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Sunday News Roundup 23.01.22: Man bites dog — Conrad Black and CPAB, livid CRA workers, and more Canadian accounting news

Wrapping up the odds and ends from the past week in Canadian accounting news

Author: Canadian Accountant

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TORONTO, Jan. 22, 2023 – Last week we reported that taxation employees at the Canada Revenue Agency were “fed up” with working without a contract for more than a year. They plan to vote on strike action during tax season and may go on strike close to the deadline. Now, the CRA has filed an unfair labour practices complaint against workers’ union, claiming it is not bargaining in good faith, and is asking for the union to be forced back to the bargaining table. 

Negotiations have taken a nasty turn and workers are “livid” and the complaint “insulting” according to the union. For its part, the union accuses the CRA of refusing to table a wage offer, and implementing a return-to-work order when that was a key bargaining issue. Regardless of the issues, it appears that relations between the two parties is toxic, and may impact customer service at the CRA. 

And now, on to the rest of the news from the past week in Canadian accounting. 

Conrad Black bites CPAB: Canada’s audit watchdog “abusively authoritarian”?

It’s been a long time—perhaps never—since anyone accused the Canadian Public Accountability Board of being too harsh in its regulation of Canadian accountants. National Post columnist Conrad Black devoted an entire column, The overreach of the agency tasked with auditing the auditors this past week to CPAB, which Black lumps in with the College of Psychologists of Ontario and “renowned public intellectual Jordan Peterson.” 

Black blames CPAB’s “intensive scrutiny” for “a serious shortage of firms willing to conduct audits.” He may find a sympathetic ear at the conservative, Washington-based New Civil Liberties Alliance, which says the disciplinary process at US Public Company Accounting Oversight Board (CPAB’s American counterpart) is "biased," "secretive" and unconstitutional. 

Corporate fraud professor critical of Canadian regulators

Meanwhile, David Milstead at the Globe and Mail published a story this past Monday about Alexander Dyck, a finance professor at the University of Toronto, whose study on the pervasiveness of corporate fraud was published in the New York Times (and which we reported in last week’s Sunday News Roundup). The professor estimates that about 40 per cent of US companies are committing accounting violations. 

Towards the end of the article, Mr. Dyck compares the regulatory environment of Canada and the US, and finds Canada to be wanting. Canada has a less active set of enforcers, such as the SEC (and by extension, the PCAOB), and class-action lawyers. “I think that the problems are at least as bad here as they are in the U.S., and that would say that the undetected fraud is probably higher in Canada than it is in the U.S., at least for the non-cross-listed [companies].”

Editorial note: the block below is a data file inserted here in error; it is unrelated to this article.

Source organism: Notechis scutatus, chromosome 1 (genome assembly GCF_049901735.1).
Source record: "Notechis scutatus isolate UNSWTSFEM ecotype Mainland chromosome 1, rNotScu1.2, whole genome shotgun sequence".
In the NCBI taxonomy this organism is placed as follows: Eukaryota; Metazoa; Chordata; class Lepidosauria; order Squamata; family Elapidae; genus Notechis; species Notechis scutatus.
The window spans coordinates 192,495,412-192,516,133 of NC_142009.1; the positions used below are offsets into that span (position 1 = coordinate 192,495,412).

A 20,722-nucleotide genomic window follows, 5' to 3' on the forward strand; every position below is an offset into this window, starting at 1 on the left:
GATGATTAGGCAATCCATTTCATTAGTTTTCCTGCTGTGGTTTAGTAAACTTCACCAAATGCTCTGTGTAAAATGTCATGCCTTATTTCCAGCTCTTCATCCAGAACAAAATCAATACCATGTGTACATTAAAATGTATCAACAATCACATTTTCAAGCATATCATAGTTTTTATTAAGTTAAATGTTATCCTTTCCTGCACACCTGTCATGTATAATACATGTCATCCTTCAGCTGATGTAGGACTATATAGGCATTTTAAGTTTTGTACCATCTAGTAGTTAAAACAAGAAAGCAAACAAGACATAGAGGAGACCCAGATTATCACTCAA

Timelines emerge for Ernst and Young split

Last week the Financial Times reported that EY Global will spend big bucks on branding ($400 million) its new consulting business and buying up consulting companies ($2.5 billion) after it splits. This week the news emerged that EY Global is looking at late 2023 or early 2024 to publicly list its proposed consulting arm. The Big Four professional services firm is looking at putting its proposed split to a partner vote in March or April according to Reuters

Want to retain accounting employees? Try “stay interviews”

Media coverage about a shortage of accountants in the US has been extensive. Just this week, the Wall Street Journal published: Tax Season Is Coming, and These Firms Can’t Find Enough Accountants in the U.S. The article says US firms are “ditching audits and hiring overseas.” 

If you’re managing a Canadian firm and worried about retaining your employees, read How firms use stay interviews to boost retention, which was just published in the Journal of Accountancy. It explains how to conduct a stay interview and even includes a list of potential questions. 

Deloitte Canada: More clean tech, fewer digital barriers

Two new reports came out in the past week from Deloitte Canada. According to Scaling Solutions: Accelerating the commercialization of made-in-Canada clean technology, Canada must accelerate commercialization of domestic clean technology to meet climate goals. And on Intelligent CIO, many Canadians still face barriers to participating in the digital world, impacting Canada’s ability to compete globally. 

Accounting software news

Good news for aspiring accountants in Alberta. Xero and the Southern Alberta Institute of Technology (SAIT) have launched a new bursary for students in need. Called the Xero Accounting Futures Award, the new bursary will offer $3,000 CAD each year for three years to a different promising young student in financial need. 

Quick Hits: Articles of Interest


Taxpayer tries to claim parking costs as medical expense, claiming discrimination for travelling short distances (Financial Post)
Some banks will charge businesses a monthly fee to pay their taxes (Globe and Mail)
Splitting income with family can save meaningful tax dollars (Globe and Mail)
As Davos opens, Oxfam urges windfall tax on food companies (Globe and Mail) 


China Evergrande's auditor PwC quits over 2021 audit-related matters (Reuters)
'Why I wrote my resignation letter from KPMG at 6am on Christmas Day' (UK Business Live)
Big Four accountants in Spain probed over long hours (UK Financial Times) 

By Canadian Accountant staff.

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